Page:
All in all, life has not been great for the US Men's National Soccer team. Their youth development team's the U-17 and U-20 have struggled mightily. The main squad lost in pretty embarrassing fashion to Mexico in last year's Gold Cup final (after losing to Panama earlier in the tournament)
And to make matters worse, the team did not even qualify for the London Olympic games that were eventually won by Mexico in a thrilling 2-1 affair.
So you could imagine the expectations were set pretty low for this U.S. team as it visited its old nemesis, Mexico and the Azteca Stadium, a venue the U.S. team had never won at in 75 years. With the American team coming in struggling, the Mexicans were enjoying an emotional high never before felt, having won their first gold medal in Olympic competition.
Everyone expected a Mexico victory. The talk pregame was how much the Mexican soccer system had surpassed the American one. But instead of rolling over, the American team came out to play, with a strong first half team defense that kept the Mexicans at bay.
As the second half came around, Mexico's offense found its footing led by attacker Javier Hernández. However, goalie and team leader Tim Howard began to show everyone why he is regarded as one of the top goalies in the world.
At this point of the game, people were excited at the mere thought the U.S. could escape Mexico with a 0-0 draw. Scoring a goal seemed an afterthought as there was little to no offensive pressure, and the team's best player, Landon Donovan, was subbed out early in the half.
But then manager Jurgen Klinsmann inserted Michael Orozco-Fiscal in the 77th minute and Brek Shea in the 78th minute. It did not take long for history to be made.
Coming down the left wing, Shea sent in a cross intended for forward Terrence Boyd. Some will call it luck, some will say it was skill but Boyd deflected the cross with a back heel that found Orozco perfectly and the 26-year-old forward, who plays in the Mexican professional league, put the ball into a wide open net.
The goal stunned the partisan Mexican crowd to the point you could almost hear a pin drop. Coming here to celebrate Olympic glory and to beat on the hapless Americans, they were witnessing the unthinkable.
Javier Hernández.and the Mexican team did their best to tie it. A shot by Hernández in the 85th minute took the kind of deflection you almost always see go into the net. But Tim Howard with an amazing feat of athleticism repositioned his body in time to make a finger-tip save.
Four minutes later, Hernández again was on the attack, putting a header on net that Howard saved with both his hands and feet. After that saved, four minutes of stoppage time passed with no more real Mexican threats.
It took 94 minutes and 75 years to say it, but the American team had bested the Mexicans at the famed Azteca Stadium. Though it was a friendly, you could tell how much the victory meant to the American team with some players near tears, embracing each other with Jurgen Klinsmann hugging his assistants like they had just won the World Cup.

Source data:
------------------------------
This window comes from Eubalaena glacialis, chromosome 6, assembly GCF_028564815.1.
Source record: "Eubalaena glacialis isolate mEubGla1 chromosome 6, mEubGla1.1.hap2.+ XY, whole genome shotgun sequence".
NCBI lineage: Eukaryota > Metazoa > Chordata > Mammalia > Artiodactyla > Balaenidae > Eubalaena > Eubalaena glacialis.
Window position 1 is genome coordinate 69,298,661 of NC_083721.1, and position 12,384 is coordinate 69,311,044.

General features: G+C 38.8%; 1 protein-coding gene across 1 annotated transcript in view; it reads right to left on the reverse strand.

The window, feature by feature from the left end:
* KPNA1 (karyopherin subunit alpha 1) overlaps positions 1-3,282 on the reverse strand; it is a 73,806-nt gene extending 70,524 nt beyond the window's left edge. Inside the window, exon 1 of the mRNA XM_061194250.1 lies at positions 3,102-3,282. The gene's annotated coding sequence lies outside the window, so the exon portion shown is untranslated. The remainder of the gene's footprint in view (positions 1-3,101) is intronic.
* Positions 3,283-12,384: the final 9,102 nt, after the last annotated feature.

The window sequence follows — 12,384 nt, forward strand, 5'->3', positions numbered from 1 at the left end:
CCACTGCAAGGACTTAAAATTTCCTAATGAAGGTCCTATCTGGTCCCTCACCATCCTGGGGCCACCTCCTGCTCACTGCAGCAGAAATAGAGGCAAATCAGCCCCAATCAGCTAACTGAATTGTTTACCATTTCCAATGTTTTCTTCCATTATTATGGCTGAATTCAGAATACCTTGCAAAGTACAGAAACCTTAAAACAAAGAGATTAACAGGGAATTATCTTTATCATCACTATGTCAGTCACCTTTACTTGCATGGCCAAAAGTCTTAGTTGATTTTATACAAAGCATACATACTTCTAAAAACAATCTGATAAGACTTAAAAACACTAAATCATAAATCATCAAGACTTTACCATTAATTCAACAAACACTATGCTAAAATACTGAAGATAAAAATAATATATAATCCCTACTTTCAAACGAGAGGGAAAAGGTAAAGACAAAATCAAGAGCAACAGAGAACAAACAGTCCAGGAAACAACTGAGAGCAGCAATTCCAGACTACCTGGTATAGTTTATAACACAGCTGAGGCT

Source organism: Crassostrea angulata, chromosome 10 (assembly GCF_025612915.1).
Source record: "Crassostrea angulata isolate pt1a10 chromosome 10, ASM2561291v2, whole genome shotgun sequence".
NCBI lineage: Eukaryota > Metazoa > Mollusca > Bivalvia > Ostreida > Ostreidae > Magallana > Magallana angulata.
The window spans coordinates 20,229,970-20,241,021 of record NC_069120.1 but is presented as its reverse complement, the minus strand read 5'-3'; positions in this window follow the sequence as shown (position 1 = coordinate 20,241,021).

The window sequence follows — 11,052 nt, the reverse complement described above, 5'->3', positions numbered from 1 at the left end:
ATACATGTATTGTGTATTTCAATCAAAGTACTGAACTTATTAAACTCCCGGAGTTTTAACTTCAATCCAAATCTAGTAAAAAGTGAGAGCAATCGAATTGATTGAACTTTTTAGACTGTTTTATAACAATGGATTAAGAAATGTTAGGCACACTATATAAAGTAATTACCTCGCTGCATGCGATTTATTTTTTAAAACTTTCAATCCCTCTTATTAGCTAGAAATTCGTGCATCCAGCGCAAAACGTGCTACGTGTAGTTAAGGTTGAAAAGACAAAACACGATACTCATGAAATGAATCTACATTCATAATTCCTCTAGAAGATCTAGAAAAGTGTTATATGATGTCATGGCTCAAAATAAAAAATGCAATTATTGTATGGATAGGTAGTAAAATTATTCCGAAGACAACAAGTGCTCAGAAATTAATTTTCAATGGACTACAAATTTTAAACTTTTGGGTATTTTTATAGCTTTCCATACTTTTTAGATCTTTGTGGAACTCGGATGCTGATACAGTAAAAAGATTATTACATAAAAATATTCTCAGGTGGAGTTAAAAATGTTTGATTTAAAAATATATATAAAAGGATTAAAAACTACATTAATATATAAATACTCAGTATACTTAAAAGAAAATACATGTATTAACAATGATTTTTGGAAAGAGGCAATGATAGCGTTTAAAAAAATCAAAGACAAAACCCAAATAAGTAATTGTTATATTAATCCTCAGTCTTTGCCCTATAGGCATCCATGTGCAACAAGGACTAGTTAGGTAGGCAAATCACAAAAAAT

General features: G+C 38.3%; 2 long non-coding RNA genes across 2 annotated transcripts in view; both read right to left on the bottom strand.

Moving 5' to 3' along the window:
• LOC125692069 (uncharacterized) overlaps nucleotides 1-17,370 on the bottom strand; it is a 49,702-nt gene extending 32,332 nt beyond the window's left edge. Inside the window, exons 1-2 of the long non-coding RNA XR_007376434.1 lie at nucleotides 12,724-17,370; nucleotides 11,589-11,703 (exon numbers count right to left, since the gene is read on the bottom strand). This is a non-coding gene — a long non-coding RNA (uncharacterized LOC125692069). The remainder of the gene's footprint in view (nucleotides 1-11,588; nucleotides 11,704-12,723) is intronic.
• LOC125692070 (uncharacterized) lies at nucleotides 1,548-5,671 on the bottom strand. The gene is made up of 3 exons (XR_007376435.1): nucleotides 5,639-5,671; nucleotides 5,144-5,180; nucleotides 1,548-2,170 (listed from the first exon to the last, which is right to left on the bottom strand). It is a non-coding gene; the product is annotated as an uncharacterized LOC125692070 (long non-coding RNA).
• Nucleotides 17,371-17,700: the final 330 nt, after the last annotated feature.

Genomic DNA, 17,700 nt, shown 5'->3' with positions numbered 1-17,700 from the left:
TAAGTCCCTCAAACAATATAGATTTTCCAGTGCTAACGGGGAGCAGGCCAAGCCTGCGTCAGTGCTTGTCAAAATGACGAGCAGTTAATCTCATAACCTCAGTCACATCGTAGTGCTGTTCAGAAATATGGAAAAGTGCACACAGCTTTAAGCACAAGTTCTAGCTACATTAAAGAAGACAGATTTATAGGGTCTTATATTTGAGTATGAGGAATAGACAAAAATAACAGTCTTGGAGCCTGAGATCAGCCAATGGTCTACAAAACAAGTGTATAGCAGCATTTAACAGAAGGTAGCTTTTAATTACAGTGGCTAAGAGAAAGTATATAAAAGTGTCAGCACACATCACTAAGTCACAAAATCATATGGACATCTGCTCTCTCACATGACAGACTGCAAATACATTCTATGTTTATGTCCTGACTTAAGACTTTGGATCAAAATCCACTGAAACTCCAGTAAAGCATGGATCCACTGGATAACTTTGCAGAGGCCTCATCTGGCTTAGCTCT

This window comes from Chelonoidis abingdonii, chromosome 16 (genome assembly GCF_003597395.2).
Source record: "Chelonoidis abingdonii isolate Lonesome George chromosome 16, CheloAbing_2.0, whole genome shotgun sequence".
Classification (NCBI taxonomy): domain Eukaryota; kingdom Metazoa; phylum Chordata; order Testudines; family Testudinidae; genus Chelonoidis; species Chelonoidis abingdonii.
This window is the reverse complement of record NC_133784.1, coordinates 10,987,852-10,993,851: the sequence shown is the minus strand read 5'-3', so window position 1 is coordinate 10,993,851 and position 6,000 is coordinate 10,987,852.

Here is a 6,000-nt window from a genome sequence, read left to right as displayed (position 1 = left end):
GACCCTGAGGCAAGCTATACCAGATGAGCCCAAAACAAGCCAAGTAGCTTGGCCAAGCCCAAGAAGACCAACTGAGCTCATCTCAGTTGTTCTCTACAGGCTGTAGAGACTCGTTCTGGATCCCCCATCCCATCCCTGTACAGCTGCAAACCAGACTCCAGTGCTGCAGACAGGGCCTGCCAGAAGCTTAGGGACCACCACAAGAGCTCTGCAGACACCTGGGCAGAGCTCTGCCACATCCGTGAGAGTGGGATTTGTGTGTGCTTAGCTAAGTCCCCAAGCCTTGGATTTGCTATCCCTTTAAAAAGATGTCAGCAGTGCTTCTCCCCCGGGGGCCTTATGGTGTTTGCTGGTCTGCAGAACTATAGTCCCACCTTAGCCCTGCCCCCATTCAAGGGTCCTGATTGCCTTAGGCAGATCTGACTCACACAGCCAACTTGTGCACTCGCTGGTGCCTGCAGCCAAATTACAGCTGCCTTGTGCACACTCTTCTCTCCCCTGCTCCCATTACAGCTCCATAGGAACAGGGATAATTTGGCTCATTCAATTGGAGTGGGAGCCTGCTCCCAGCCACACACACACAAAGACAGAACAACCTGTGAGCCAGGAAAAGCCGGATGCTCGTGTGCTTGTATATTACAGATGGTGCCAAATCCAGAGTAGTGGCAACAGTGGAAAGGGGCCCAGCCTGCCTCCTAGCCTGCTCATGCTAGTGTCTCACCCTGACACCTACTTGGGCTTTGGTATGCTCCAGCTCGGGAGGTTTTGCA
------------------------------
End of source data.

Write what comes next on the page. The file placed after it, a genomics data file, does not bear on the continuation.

The question to be asked as the team leaves Mexico is what does the victory mean for this team? The mood regarding this team was very negative entering this match and for good reason. And as much as you like to think a win like this will give the team newfound confidence, the Americans always seem to never capitalize on the positive momentum they gain.
After all, just look at their recent history. A win at Italy was followed by losing out on the Olympic qualification. Landon Donovan's shocking goal in the 2010 World Cup, that gave the U.S. an inexplicably clear road to the semifinals was wasted by a lackluster game against Ghana.
Even their 2002 round of 16 World Cup win against Mexico could not be capitalized on against a German squad that was ripe to be upset. So before anyone goes out and thinks the U.S. team has turned a major page you should check that tremendous enthusiasm at the door.
One has to also consider that the Mexican team had an emotional hangover. After all, it was less than a week since the team beat Brazil in the gold-medal game. Imagine several members of the 1980 U.S. Olympic ice hockey team having to play an exhibition against Sweden five days after beating the Soviets.
With all of that said, this was obviously a positive step forward for a U.S. soccer federation desperate for good news. There are still a number of questions that are left to be answered leaving this game. But despite the team's many flaws, the Americans now have beaten both the Mexicans and Italians on the road this year. You have to believe that means something.
Many will discuss how this will affect the team's future. For tonight, and even the next few nights, I encourage you to just enjoy the moment and relish in the history you got to see tonight. A mere exhibition turned into some of the most dramatic soccer seen on American television sets since Donovan's magical goal over two years ago.
Not bad for Wednesday night entertainment.